MOSCOW, Oct 31 (Reuters) - Russia’s Norilsk Nickel launched a greenfield copper, iron and gold mine in the country’s remote Far East on Tuesday, the company said.
The Bystrinsky project, some 400 km (250 miles) by rail from the Chinese border in the Siberian region of Chita, plans to export its production to China, the world’s top iron ore consumer.
Shanghai copper futures have risen around 18 percent so far this year on strong demand in China, also the leading consumer and producer of the metal. .
Russia has sought closer ties to China after Moscow’s relations with the West were soured by its annexation of Crimea from Ukraine in 2014 and its support of the conflict in eastern Ukraine.
Bystrinsky is scheduled to produce 28,000 to 30,000 tonnes of copper in concentrate along with around 140,000 ounces of gold and up to 1 million tonnes of magnetite concentrate in 2018, reaching half of its capacity, Sergey Dyachenko, Nornickel’s chief operating officer, told reporters.
He said Nornickel, whose key assets are located on the northern Russian peninsulas of Taymyr and Kola, would reach its full capacity of 10 million tonnes of ore in Bystrinsky by 2020.
Nornickel, the world’s second-largest nickel and top palladium producer, holds 50 percent of Bystrinsky, while the Chinese-owned Highland Fund has a 13.33 percent stake.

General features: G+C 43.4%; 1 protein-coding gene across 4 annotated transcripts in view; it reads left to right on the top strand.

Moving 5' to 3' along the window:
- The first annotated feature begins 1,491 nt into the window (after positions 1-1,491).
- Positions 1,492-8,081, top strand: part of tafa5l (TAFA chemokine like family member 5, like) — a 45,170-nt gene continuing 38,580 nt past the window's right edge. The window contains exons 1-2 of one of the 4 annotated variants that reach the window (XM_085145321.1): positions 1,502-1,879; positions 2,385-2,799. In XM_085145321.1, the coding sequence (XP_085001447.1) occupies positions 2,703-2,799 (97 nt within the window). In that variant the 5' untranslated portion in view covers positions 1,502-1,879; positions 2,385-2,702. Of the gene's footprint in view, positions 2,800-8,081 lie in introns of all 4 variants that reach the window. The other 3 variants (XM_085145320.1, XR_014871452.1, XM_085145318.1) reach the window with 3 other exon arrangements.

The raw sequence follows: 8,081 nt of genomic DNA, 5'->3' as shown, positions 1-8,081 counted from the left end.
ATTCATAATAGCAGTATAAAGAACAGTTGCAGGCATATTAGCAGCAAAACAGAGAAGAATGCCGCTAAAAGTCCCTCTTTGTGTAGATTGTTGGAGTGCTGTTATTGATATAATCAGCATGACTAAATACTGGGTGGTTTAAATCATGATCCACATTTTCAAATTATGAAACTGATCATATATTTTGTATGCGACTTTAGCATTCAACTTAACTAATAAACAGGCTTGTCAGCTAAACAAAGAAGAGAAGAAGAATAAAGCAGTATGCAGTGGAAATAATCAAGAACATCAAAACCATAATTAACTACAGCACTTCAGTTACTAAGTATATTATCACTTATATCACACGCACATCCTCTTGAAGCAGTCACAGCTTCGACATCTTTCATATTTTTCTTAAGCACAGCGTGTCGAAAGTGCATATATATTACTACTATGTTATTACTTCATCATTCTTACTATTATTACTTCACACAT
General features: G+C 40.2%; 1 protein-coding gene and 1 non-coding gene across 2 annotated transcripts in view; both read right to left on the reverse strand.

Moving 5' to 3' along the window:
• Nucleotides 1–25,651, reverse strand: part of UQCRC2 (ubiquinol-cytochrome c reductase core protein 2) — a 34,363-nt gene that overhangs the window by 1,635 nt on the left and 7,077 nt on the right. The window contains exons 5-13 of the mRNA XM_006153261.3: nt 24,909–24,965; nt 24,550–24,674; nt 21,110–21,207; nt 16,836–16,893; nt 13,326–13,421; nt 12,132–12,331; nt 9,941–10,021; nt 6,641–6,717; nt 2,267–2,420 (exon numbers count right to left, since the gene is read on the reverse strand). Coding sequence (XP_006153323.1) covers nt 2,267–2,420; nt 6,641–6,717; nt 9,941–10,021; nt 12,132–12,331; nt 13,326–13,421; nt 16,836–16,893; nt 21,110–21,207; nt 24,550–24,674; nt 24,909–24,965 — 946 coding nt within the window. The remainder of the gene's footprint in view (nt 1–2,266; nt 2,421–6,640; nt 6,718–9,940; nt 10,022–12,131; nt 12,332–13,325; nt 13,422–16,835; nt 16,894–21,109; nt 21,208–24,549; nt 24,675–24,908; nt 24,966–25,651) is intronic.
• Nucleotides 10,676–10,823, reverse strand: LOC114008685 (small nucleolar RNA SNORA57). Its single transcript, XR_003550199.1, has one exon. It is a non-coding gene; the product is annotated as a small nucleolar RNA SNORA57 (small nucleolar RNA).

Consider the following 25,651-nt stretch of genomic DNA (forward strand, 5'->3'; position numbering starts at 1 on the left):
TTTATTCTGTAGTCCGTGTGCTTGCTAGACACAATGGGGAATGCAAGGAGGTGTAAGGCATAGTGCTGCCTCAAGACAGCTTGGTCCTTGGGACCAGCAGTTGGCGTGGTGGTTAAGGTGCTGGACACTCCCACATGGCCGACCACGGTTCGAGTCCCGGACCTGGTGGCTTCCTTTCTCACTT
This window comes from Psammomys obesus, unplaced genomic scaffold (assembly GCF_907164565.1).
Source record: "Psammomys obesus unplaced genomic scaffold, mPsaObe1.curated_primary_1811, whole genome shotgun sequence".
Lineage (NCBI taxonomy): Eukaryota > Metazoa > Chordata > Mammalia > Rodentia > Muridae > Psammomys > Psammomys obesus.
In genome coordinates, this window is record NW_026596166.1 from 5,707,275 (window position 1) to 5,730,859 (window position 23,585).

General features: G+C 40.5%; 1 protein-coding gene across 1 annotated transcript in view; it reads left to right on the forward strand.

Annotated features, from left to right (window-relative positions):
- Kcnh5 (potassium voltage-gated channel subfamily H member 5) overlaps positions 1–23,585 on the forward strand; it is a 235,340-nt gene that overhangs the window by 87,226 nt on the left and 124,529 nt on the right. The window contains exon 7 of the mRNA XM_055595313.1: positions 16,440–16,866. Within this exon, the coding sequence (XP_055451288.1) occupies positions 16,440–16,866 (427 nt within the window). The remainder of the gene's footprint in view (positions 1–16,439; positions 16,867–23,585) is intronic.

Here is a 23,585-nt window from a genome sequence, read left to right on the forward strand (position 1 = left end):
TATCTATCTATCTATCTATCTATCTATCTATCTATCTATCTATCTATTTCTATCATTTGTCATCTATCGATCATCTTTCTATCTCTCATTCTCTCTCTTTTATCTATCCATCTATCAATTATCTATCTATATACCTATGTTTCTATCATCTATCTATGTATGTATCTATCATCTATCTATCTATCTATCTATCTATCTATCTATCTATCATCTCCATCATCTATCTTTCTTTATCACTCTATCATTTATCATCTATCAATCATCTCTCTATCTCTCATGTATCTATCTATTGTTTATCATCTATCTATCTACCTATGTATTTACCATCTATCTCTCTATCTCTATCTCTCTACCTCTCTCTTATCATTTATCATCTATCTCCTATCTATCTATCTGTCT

Nornickel co-owner Vladimir Potanin along with his partner Grigory Berezkin hold the remaining 36.7 percent via CIS Natural Resources fund.
Nornickel’s investments in the project stood at around 90 billion roubles ($1.55 billion) over 18 months.
“There is big interest from Chinese consumers both in iron ore magnetite concentrate and copper (concentrate). We may say that China will be the major consumer of this output,” Dyachenko said.
He said he did not expect copper prices to rise significantly as the global market was balanced. In August, Nornickel hired a trading team in China to market concentrates from the Bystrinsky mine.
The company says the mine is one of the 10 largest developed copper deposits in the world.
$1 = 57.6984 roubles Reporting by Diana Asonova, writing by Denis Pinchuk, editing by Dale Hudson
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